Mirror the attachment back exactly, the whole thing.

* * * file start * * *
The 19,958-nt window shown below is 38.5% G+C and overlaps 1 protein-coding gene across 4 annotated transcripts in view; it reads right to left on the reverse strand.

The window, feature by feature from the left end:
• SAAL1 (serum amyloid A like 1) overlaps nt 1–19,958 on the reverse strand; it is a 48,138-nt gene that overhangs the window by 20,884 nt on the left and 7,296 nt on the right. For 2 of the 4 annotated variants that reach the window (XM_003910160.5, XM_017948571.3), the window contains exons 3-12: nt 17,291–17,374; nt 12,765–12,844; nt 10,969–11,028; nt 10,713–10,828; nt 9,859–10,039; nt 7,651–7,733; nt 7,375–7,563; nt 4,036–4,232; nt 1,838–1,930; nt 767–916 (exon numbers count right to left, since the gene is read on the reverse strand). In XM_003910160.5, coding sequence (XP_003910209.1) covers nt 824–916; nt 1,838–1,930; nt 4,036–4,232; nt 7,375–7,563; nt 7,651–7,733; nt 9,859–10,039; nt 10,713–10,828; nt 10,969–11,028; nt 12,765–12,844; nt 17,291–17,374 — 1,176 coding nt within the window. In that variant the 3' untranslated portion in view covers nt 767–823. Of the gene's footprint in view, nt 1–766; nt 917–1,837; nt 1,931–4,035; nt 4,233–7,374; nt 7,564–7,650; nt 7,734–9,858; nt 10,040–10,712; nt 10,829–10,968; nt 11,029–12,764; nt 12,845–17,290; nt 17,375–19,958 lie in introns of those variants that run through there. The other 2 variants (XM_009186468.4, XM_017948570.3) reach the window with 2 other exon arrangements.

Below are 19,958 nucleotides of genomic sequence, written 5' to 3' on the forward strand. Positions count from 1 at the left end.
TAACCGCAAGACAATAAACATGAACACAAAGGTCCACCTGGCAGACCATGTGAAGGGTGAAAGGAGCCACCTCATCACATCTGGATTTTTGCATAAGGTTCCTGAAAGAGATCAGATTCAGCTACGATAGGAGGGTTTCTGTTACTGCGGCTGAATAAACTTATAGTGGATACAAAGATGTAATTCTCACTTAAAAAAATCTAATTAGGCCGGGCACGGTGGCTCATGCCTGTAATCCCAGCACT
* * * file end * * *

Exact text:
The 19,958-nt window shown below is 38.5% G+C and overlaps 1 protein-coding gene across 4 annotated transcripts in view; it reads right to left on the reverse strand.

The window, feature by feature from the left end:
• SAAL1 (serum amyloid A like 1) overlaps nt 1–19,958 on the reverse strand; it is a 48,138-nt gene that overhangs the window by 20,884 nt on the left and 7,296 nt on the right. For 2 of the 4 annotated variants that reach the window (XM_003910160.5, XM_017948571.3), the window contains exons 3-12: nt 17,291–17,374; nt 12,765–12,844; nt 10,969–11,028; nt 10,713–10,828; nt 9,859–10,039; nt 7,651–7,733; nt 7,375–7,563; nt 4,036–4,232; nt 1,838–1,930; nt 767–916 (exon numbers count right to left, since the gene is read on the reverse strand). In XM_003910160.5, coding sequence (XP_003910209.1) covers nt 824–916; nt 1,838–1,930; nt 4,036–4,232; nt 7,375–7,563; nt 7,651–7,733; nt 9,859–10,039; nt 10,713–10,828; nt 10,969–11,028; nt 12,765–12,844; nt 17,291–17,374 — 1,176 coding nt within the window. In that variant the 3' untranslated portion in view covers nt 767–823. Of the gene's footprint in view, nt 1–766; nt 917–1,837; nt 1,931–4,035; nt 4,233–7,374; nt 7,564–7,650; nt 7,734–9,858; nt 10,040–10,712; nt 10,829–10,968; nt 11,029–12,764; nt 12,845–17,290; nt 17,375–19,958 lie in introns of those variants that run through there. The other 2 variants (XM_009186468.4, XM_017948570.3) reach the window with 2 other exon arrangements.

Below are 19,958 nucleotides of genomic sequence, written 5' to 3' on the forward strand. Positions count from 1 at the left end.
TAACCGCAAGACAATAAACATGAACACAAAGGTCCACCTGGCAGACCATGTGAAGGGTGAAAGGAGCCACCTCATCACATCTGGATTTTTGCATAAGGTTCCTGAAAGAGATCAGATTCAGCTACGATAGGAGGGTTTCTGTTACTGCGGCTGAATAAACTTATAGTGGATACAAAGATGTAATTCTCACTTAAAAAAATCTAATTAGGCCGGGCACGGTGGCTCATGCCTGTAATCCCAGCACT